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How Do You Flush Radiation Out Of Your Body?

Source: https://www.nuclear-shields.com/

The medical staff employs various measures to estimate the absorbed radiation dosage when a person has been exposed to a high dose of radiation due to an accident or assault. This information is crucial for identifying the severity of a disease, the best therapies to take, and whether or not a person will live.

Radiation sickness treatment aims to prevent future radioactive exposure, treat life-threatening injuries such as burns and trauma, reduce symptoms, and manage pain. The sickness happens especially if the patient does not prepare radiation shielding products.

Cleaning and decontamination

Decontamination entails the removal of radioactive particles from the environment. Taking off your clothes and shoes removes around 90% of external pollution. Additional radiation particles are removed from the skin by gently washing with water and soap.

Decontamination prevents radioactive contaminants from spreading. Internal contamination due to inhalation, ingestion, or open wounds is minimized as well.

Damaged bone marrow treatment

A granulocyte colony-stimulating factor may mitigate the impact of radiation sickness on bone marrow. It increases the formation of white blood cells. Filgrastim (Neupogen), sargramostim (Leukine), and pegfilgrastim (Neulasta) are protein-based medications that may assist enhance white blood cell production and help avoid infections.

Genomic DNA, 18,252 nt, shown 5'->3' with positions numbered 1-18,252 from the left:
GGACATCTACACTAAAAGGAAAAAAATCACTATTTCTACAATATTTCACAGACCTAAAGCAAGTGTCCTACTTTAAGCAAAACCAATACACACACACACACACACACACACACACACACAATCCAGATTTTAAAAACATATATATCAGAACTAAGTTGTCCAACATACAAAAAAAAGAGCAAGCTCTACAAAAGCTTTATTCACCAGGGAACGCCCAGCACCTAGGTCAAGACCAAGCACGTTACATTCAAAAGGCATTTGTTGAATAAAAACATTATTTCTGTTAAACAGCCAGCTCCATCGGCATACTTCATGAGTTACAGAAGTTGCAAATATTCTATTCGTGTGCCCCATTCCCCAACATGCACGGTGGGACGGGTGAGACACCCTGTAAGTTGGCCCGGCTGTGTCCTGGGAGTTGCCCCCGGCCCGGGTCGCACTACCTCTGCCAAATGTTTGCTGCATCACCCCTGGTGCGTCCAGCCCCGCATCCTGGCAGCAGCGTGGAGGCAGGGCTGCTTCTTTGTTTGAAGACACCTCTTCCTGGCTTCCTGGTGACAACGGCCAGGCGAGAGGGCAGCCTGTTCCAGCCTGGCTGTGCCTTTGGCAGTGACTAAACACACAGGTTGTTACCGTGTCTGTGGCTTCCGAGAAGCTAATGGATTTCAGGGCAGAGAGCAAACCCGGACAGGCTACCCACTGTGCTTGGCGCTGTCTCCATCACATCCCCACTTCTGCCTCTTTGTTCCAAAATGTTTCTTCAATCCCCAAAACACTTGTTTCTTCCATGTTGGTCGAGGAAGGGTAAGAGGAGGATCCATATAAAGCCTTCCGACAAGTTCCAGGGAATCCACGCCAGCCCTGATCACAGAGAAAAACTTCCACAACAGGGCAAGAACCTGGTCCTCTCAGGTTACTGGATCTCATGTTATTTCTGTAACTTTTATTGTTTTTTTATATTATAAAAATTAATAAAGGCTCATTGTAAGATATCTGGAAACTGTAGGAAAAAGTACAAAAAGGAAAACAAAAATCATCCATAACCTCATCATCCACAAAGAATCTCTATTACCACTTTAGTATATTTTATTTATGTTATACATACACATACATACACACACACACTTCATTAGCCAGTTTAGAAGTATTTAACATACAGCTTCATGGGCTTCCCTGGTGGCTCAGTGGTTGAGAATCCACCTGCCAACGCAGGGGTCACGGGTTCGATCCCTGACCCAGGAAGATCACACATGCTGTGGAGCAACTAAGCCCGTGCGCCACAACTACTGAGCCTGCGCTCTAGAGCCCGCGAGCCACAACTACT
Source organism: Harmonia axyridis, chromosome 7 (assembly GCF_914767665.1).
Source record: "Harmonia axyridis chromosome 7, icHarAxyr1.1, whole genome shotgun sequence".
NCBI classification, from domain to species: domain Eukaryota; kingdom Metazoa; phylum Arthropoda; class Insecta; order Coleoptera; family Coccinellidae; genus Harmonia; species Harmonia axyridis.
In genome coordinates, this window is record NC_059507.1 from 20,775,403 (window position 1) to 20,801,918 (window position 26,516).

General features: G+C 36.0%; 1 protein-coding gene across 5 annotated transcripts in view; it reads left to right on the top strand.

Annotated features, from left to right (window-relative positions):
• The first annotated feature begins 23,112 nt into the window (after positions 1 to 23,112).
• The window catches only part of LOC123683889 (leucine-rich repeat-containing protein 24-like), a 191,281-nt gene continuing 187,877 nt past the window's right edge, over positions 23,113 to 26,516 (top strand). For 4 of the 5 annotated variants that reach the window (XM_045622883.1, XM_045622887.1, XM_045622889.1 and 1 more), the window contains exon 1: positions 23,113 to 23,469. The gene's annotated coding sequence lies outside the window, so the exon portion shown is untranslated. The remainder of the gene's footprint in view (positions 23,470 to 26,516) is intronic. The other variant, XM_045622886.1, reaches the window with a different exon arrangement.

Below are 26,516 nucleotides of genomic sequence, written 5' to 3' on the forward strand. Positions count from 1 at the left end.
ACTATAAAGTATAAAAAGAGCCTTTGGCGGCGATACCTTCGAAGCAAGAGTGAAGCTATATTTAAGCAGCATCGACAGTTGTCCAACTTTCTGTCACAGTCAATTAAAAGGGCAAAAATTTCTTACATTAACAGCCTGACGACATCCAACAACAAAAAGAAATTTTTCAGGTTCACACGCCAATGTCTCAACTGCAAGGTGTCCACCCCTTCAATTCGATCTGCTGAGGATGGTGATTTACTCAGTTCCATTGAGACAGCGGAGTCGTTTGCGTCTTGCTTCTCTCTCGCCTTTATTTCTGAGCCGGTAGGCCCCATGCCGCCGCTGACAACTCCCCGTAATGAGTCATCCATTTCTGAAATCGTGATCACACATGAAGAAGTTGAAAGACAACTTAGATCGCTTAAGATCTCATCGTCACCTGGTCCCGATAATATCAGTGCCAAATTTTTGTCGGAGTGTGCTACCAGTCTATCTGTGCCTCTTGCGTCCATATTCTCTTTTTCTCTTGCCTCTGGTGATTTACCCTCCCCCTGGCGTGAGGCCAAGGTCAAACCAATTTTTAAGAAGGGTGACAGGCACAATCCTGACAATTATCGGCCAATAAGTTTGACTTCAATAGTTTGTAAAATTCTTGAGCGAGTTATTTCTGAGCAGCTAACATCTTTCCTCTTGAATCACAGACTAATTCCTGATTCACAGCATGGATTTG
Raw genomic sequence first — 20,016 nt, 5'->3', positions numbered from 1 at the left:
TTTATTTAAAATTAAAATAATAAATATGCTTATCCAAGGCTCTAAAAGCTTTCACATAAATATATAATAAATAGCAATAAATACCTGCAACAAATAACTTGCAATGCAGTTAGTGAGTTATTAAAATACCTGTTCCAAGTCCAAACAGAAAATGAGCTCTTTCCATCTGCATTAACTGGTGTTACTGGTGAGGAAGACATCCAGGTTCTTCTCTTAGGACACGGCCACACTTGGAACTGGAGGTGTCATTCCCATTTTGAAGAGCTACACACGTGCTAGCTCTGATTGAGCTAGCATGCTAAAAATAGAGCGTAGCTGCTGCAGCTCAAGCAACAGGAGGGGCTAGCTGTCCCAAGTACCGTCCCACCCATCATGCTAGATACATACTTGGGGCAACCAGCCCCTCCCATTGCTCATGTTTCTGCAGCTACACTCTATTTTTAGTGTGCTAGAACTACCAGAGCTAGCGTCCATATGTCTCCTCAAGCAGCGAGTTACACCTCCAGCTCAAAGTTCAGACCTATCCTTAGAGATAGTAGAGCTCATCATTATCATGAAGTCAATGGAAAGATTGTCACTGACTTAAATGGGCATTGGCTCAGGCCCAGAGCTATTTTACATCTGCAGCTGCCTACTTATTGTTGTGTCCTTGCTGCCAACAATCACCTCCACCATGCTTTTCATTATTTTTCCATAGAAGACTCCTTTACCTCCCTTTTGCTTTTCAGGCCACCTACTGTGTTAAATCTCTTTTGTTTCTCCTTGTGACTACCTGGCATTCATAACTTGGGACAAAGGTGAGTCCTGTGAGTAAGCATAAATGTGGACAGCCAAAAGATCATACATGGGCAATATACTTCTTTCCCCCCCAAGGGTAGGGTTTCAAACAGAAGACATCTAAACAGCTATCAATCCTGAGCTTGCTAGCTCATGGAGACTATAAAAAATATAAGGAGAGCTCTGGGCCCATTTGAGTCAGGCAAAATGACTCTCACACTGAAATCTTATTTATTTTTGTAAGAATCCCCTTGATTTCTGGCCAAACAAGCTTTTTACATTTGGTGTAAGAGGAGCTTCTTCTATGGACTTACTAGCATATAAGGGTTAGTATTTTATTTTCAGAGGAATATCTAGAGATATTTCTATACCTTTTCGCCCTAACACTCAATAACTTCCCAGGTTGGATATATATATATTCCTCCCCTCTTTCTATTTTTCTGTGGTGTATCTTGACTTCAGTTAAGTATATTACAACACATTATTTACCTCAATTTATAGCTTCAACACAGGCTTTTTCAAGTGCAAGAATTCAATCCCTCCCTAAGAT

Transfusions of platelets or red blood cells may be required if your bone marrow has been severely damaged.

Internal contamination treatment

Some therapies may help to decrease the harm caused by radiation to internal organs. These therapies would only be used if you had been exposed to a certain kind of radiation. The following are some of the treatments available:

  • Iodide of potassium (ThyroShield, Iosat). Iodine in this form is non-radioactive.
  • Iodine is required for healthy thyroid function. If you’ve been exposed to a lot of radiation, your thyroid will collect radioactive iodine (radioiodine) like every other iodine. The radioiodine is excreted in the urine after a while.
  • Potassium iodide may fill “vacancies” in the thyroid and inhibit radioiodine absorption if you ingest it. Potassium iodide isn’t a panacea, although it may help if taken within a day after exposure.
  • Blue Prussian (Radiogardase). This dye binds to cesium and thallium particles, which are radioactive materials. After then, the radioactive particles are expelled into the feces. This therapy accelerates the removal of radioactive particles and minimizes the quantity of radiation that cells are exposed to.
  • Diethylenetriamine pentaacetic acid is a kind of diethylenetriamine (DTPA). This chemical can bind to metals. DTPA binds to radioactive materials plutonium, americium, and curium particles. The radioactive particles are excreted in the urine, which reduces the quantity of radiation received.

Supportive treatment

Additional medicine or therapies may be given to you if you have radiation sickness to treat:

  • Infections caused by bacteria
  • Pain in the head
  • fever
  • Diarrhea
  • Nausea
  • Dehydration 
  • smolders
  • Ulcers or sores

End-of-life care

A person who has been exposed to very high levels of radiation has little chance of recovering. Death might happen in two days or two weeks, depending on the severity of the sickness.

People who have received a lethal dosage of radiation will be given medicine to help with pain, nausea, vomiting, and diarrhea. Psychological or spiritual treatment may also be beneficial to them.